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WELCOME TO STAMFORD!



BEST DAYS TO VISIT

AND CAR PARKING!


Weekdays Monday to Thursday tend to be less busy for car parks and shops. Please check that your favourite shops, restaurants and places of interest are open 

when you plan to visit. 

Friday is the main market day and many of the smaller car parks are full by 10 am.

Arrive early for a truly great market town experience!

Saturday is also a busy day in Stamford with a smaller market. Again, car parks can fill quite quickly. Sunday sees a great many shops open, and the town and car parks are usually more accessible the earlier you arrive. 

Stamford is particularly busy during the Spring and Summer months 

and leading up to Christmas.


BEST CAR PARKING FOR THE TOWN CENTRE:

Broad St. (except Fridays) restricted to 1 hour

North Street car park (medium, long stay)

St. Leonard's Street car park (small, short stay)

Wharf Road car park (large, long stay) Preferred

Bath Row car park (large, long and short stay) Preferred

Scotgate car park (small, long stay)

Cattle Market car park (very large, long stay) Preferred

This car park provides a pleasant scenic stroll into town in full view of cafes for refreshment.

ACCESSIBILITY PARKING:

All car parks have some disabled parking spaces, mostly free. Also available on many streets within the town.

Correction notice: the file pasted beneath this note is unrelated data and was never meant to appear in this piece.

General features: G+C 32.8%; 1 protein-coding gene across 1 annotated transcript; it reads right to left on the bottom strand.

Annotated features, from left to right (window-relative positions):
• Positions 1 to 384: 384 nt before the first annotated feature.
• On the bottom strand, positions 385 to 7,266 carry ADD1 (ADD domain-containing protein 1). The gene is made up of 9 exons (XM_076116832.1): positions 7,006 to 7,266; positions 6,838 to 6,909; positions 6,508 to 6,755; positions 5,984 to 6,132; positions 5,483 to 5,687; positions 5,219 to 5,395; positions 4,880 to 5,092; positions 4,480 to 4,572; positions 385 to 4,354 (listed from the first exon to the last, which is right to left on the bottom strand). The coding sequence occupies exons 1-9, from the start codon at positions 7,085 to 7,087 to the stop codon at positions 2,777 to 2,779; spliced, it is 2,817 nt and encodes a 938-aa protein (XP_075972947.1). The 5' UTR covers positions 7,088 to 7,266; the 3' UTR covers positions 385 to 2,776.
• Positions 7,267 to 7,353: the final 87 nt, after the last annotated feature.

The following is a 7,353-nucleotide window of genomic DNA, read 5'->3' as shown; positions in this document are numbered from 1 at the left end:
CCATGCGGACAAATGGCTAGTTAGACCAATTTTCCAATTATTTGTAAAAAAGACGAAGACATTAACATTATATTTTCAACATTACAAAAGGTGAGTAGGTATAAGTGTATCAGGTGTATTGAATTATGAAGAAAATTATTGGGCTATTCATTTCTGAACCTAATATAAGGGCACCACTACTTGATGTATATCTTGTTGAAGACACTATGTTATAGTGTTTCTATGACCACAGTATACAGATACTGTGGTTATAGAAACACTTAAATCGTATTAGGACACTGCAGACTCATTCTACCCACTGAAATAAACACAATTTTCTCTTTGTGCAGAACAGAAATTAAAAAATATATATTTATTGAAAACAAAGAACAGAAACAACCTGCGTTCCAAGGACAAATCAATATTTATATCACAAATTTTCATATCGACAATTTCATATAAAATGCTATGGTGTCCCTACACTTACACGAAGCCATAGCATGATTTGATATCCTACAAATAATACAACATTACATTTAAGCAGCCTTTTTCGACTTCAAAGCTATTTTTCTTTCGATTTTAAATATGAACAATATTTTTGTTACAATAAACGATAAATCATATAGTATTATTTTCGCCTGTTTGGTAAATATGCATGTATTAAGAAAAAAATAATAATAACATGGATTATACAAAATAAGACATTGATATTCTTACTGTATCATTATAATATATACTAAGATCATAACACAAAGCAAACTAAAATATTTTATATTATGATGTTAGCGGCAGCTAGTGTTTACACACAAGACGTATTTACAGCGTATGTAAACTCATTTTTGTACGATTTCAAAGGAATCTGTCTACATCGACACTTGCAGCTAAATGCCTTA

PICK UP AND DROP OFF:

You can drive into the High Street precinct before 10am and after 4pm any day to drop off and collect items/passengers

ALL ABOUT STAMFORD

Sir Walter Scott called it "The finest stone town in England", and John Betjeman "the most attractive in England". Many would agree! In 2013, The Sunday Times was singing the town's praises by declaring it to be the best place to live, and in 2019 it came into

The Sunday Times' top 10 places to reside.

It is worth noting that Stamford (possibly named after the local "Stone Ford" or river) is one of England's mediaeval walled towns. Although the wall only exists in a few places and the town has expanded greatly beyond its original boundaries, ancient maps show the existence of a walled enclosure with postern and toll gates. The town has many historic and listed buildings, some constructed of warm cream-coloured stone and local slate roofs, others include timber-framed constructions. Cobbles and original "setts" can still be seen.

Situated in the South of Lincolnshire, on the edge of Rutland, Stamford has the River Welland and lush green meadows at its heart. Originally it had its own castle, and no less than 14 churches (possibly 7 was the largest number at any one time), with numerous other religious institutions in addition. Add to this a possible 64 hostelries (all at one time, although the number could be much higher),

a market and fairs charter, and a once vast wool-growing industry, it has been a thriving community through the ages.

Stamford became a Conservation Town in 1967, and its main thoroughfare which had once been part of the old Great North Road, was replaced by the A1 bypass, easing the traffic flow through the town. While many of its original inns have now disappeared, and there are now 5 of the original churches, there is still a delightful mix of surviving medieval, Georgian and Victorian buildings, the meadows and river, a history of several famous residents,

and the legacy of being a film set for popular films and television series.

With all this taken into account, Stamford is certainly a very special town in which to live

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